In time, your puppy will realise it is completely normal to be alone whilst their family are at work or school.

Contact with people and other dogs

Having contact with other people and dogs is a key concern for new owners in lockdown.

How can you recreate the experience of meeting new, different kinds of people, at home?

We recommend digging through your wardrobe and dressing up in outfits that make you look like a different person - whether this be wearing wigs, high vis, bright colours, dark colours, or a sumo suit - let your imagination run wild!

Ensure this is a positive, and not overwhelming experience, for your puppy by giving them something enjoyable to do like playing with a toy. You could sit them in a ‘den’ or comfortable dog bed whilst introducing them to different versions of yourself!

Introducing your puppy to other dogs is a bit trickier at the moment.

Of course, you can still meet other dogs from a distance as part of your daily exercise. When you encounter other dogs, monitor your puppy’s reaction closely. If they regard their peers calmly, you can reward them with small treats. In time, as we edge further towards hope and a future of reduced (even zero!) restrictions, you can increase the amount of contact your puppy has with other dogs, as this is an extremely important aspect of socialisation.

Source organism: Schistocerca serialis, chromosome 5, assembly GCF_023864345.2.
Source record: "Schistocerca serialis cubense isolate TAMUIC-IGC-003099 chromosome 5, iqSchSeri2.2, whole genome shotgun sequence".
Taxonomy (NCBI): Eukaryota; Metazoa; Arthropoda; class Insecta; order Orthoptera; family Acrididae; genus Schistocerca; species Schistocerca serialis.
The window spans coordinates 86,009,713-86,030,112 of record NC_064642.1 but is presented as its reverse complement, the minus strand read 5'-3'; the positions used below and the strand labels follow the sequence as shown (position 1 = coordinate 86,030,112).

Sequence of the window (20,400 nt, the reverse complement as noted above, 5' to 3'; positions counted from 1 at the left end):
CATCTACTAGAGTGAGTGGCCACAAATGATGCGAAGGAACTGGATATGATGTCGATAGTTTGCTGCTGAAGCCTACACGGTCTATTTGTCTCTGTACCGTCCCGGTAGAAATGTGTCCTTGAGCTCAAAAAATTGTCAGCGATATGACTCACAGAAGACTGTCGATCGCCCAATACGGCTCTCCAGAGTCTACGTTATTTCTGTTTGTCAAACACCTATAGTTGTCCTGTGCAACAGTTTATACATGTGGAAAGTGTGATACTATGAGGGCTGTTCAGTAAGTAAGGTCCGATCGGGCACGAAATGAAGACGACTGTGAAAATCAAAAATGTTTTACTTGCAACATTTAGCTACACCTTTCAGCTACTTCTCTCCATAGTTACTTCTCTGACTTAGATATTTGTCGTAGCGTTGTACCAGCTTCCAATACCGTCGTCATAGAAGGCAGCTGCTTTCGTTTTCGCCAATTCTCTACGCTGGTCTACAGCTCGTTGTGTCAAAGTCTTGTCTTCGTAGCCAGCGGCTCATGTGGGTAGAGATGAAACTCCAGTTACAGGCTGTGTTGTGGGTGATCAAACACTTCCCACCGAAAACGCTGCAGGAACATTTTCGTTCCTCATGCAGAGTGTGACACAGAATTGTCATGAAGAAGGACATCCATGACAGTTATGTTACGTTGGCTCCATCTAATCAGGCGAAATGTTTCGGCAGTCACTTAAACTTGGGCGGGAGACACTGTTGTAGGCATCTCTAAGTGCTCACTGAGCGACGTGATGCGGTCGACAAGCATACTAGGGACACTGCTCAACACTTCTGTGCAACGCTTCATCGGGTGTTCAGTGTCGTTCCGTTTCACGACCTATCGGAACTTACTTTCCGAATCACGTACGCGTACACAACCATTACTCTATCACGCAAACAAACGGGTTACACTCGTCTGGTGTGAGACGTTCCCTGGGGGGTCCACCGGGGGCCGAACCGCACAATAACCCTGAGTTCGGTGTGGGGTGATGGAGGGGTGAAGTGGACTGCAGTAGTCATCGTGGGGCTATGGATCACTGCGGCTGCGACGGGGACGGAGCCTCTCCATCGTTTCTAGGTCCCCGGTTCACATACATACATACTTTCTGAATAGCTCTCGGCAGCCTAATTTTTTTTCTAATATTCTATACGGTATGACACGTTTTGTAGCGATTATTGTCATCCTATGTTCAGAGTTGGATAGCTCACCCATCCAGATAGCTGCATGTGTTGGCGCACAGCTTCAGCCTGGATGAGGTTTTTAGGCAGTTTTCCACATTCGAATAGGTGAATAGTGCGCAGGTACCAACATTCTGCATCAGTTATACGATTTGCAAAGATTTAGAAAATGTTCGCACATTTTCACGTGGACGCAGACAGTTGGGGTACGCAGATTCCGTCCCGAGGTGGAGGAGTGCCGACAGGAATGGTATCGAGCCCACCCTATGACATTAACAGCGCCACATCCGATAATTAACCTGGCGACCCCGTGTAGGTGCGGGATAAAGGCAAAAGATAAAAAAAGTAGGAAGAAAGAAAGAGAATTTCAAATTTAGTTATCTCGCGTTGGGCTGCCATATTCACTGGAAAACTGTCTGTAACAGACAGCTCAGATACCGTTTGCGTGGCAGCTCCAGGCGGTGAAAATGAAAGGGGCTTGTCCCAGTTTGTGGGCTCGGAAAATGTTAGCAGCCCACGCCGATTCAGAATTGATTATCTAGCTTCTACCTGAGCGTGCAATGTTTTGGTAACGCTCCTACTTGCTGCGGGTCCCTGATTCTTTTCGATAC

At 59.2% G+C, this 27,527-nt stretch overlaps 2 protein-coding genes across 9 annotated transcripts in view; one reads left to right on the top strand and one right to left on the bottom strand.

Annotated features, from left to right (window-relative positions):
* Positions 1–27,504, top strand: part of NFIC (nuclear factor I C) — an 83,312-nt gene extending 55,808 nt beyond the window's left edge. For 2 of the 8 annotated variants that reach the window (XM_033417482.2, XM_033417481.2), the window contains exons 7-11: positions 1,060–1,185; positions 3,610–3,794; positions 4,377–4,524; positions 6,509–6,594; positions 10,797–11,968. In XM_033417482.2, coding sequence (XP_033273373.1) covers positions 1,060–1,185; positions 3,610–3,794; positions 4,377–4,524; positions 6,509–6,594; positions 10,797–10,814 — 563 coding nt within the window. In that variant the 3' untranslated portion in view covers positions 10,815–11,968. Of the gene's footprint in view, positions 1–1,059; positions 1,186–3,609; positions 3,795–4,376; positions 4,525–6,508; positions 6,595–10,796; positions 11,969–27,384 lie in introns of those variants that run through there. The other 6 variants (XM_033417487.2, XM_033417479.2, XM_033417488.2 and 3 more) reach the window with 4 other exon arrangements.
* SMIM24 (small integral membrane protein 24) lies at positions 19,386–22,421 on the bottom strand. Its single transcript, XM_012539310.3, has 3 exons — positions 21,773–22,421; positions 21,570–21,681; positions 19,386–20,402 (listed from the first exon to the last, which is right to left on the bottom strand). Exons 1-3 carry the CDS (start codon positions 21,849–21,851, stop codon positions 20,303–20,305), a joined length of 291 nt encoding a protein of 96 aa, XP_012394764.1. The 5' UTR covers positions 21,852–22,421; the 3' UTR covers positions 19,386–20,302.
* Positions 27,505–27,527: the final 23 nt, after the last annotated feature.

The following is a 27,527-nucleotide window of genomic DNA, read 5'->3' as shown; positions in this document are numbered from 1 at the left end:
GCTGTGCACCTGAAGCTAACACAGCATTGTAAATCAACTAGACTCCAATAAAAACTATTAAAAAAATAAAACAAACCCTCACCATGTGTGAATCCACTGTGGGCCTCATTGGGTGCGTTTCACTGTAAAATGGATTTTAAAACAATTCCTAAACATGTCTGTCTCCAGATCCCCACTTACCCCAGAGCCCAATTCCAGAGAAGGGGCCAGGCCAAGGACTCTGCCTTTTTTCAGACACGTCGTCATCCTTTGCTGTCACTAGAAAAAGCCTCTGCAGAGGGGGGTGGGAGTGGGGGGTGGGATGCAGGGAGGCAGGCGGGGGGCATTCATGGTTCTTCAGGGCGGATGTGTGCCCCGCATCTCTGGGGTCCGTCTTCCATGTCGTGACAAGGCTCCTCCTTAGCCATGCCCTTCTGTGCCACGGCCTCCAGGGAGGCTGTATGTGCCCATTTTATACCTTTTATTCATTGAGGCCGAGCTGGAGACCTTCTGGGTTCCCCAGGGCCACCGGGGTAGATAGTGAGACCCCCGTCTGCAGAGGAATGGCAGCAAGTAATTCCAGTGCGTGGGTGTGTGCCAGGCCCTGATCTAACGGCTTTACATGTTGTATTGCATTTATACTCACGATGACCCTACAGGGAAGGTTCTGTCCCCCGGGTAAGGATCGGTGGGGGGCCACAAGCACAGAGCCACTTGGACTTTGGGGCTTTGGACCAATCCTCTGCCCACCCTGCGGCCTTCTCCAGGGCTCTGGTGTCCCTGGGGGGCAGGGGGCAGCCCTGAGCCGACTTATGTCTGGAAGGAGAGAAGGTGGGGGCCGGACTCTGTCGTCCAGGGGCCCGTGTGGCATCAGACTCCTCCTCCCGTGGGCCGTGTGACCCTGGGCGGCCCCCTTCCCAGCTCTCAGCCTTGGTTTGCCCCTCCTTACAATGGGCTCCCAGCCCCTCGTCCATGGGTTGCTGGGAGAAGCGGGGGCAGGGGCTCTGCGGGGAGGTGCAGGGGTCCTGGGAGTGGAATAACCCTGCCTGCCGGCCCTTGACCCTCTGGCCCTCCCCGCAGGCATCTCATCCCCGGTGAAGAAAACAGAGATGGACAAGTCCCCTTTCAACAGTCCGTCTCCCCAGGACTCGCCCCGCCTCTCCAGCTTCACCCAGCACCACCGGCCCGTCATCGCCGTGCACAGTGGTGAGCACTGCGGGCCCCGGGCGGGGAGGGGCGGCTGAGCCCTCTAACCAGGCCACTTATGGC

Once lockdown eases, find friends with dogs that you can meet up with in the park so a more controlled meet and greet can happen. Also, it is worth looking into local dog training groups to see what they can offer, as and when restrictions permit.

Until then, it is key that you book in your new puppy for essential vaccinations. Your puppy will not be able to explore fully and meet other dogs properly, after lockdown has ended, until they have their vaccinations.

To book in or discuss our vaccination program, please contact us on 020 8459 4729 or email

Our top tips for socialising your puppy during lockdown

Essentially, whilst lockdown provides far from ideal circumstances for socialising your new pup, there are steps (some whacky!) you can take to make sure they are prepared for ‘real’ life.

Our key takeaways are:

  1. Be creative in introducing different sounds and textures to your puppy in your own home, but make sure objects are sterilised!

  2. Practice putting their collar and lead on, and give them lots of handling…

  3. ...but also recognise the importance of alone time!

  4. Ensure you have booked in your puppy’s vaccinations so they are ready to meet other dogs as soon as lockdown ends.

  5. Socialisation requires patience - do everything slowly, step by step, and stop if you notice your puppy getting stressed.

We hope this guide to lockdown socialisation has been helpful. If you have any questions or concerns about your new puppy, please do not hesitate to contact us on 020 8459 4729 or email


Order Dr Hannah Parkin's Amazing Guide To Caring For Your New Puppy.